You read it here first, example two of two. In his "Grapevine" segment on Monday night, FNC's Brit Hume picked up on controversy over a Milwaukee Journal-Sentinel editorial last week which, in arguing that the Alito nomination will lessen the "diversity" of the Supreme Court, charged that while Justice Clarence Thomas is a "black man," he "deserves an asterisk because he arguably does not represent the views of mainstream black America." CyberAlert recited the editorial last Wednesday. In addition to Hume, FNC's Hannity & Colmes on Monday night devoted a segment to the subject prompted, like Hume, by a Sunday letter to readers in the Journal-Sentinel about an outpouring of negative reaction to the slam at Thomas.
Hume reported on the November 7 Special Report with Brit Hume:
For the November 6 letter from the Milwaukee Journal Sentinel Editorial Board, go to: www.jsonline.com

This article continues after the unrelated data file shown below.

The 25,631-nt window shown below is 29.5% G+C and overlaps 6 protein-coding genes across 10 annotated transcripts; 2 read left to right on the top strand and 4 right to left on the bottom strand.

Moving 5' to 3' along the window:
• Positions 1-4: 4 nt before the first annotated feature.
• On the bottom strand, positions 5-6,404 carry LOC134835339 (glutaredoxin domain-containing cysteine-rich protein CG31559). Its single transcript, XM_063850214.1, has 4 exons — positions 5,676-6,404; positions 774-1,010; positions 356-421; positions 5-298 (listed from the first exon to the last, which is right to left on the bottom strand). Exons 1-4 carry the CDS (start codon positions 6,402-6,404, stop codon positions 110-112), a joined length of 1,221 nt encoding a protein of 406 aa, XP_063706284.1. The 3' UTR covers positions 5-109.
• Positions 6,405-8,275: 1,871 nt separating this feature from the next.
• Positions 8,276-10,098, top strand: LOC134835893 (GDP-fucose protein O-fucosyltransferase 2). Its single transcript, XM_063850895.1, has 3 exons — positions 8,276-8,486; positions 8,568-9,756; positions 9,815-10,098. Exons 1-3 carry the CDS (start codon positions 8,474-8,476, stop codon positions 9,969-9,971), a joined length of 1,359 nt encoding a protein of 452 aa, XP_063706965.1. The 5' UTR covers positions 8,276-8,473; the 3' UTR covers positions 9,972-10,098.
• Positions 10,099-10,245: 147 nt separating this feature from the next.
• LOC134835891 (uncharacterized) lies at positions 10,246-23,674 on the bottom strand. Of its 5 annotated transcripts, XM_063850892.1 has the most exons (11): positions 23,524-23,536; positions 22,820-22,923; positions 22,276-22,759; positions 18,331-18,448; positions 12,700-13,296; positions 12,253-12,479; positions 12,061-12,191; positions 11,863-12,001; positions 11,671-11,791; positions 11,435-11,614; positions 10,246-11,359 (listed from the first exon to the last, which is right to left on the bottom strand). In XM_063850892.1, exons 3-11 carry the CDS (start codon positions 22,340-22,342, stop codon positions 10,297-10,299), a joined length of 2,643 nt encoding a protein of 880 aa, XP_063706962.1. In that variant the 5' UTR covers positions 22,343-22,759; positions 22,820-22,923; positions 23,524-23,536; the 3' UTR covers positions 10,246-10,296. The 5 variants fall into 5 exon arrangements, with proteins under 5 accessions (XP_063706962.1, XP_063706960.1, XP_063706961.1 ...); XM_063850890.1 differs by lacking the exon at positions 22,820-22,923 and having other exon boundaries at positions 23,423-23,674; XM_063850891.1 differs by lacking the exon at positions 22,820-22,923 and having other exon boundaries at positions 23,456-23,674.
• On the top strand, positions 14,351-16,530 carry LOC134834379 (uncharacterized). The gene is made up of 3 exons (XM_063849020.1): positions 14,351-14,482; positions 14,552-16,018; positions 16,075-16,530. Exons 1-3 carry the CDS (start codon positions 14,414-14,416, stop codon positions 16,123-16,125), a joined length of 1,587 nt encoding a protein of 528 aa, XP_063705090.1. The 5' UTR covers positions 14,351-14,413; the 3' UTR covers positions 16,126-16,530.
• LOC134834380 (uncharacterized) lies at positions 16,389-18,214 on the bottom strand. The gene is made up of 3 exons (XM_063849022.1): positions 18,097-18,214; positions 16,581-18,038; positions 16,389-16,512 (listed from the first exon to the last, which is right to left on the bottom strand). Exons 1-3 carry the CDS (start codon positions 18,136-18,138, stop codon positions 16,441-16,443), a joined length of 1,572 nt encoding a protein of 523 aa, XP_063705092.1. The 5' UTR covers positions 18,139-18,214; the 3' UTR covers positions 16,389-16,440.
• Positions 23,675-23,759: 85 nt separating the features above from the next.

The November 2 CyberAlert recounted: In denouncing President Bush's nomination of Samuel Alito for the Supreme Court, an editorial in the Tuesday Milwaukee Journal, "A nomination that will divide," charged that Justice Clarence Thomas really isn't black. After fretting about how a "minus" of the Alito pick "is that the nomination lessens the court's diversity," the editorial writers argued: "In losing a woman, the court with Alito would feature seven white men, one white woman and a black man, who deserves an asterisk because he arguably does not represent the views of mainstream black America." See: www.mediaresearch.org
Monday's Investor's Business Daily carried an op-ed by Rich Noyes, the MRC's Research Director, contrasting ideological labeling of Supreme Court nominees Ruth Bader Ginsburg and Samuel Alito. A reprint of it follows.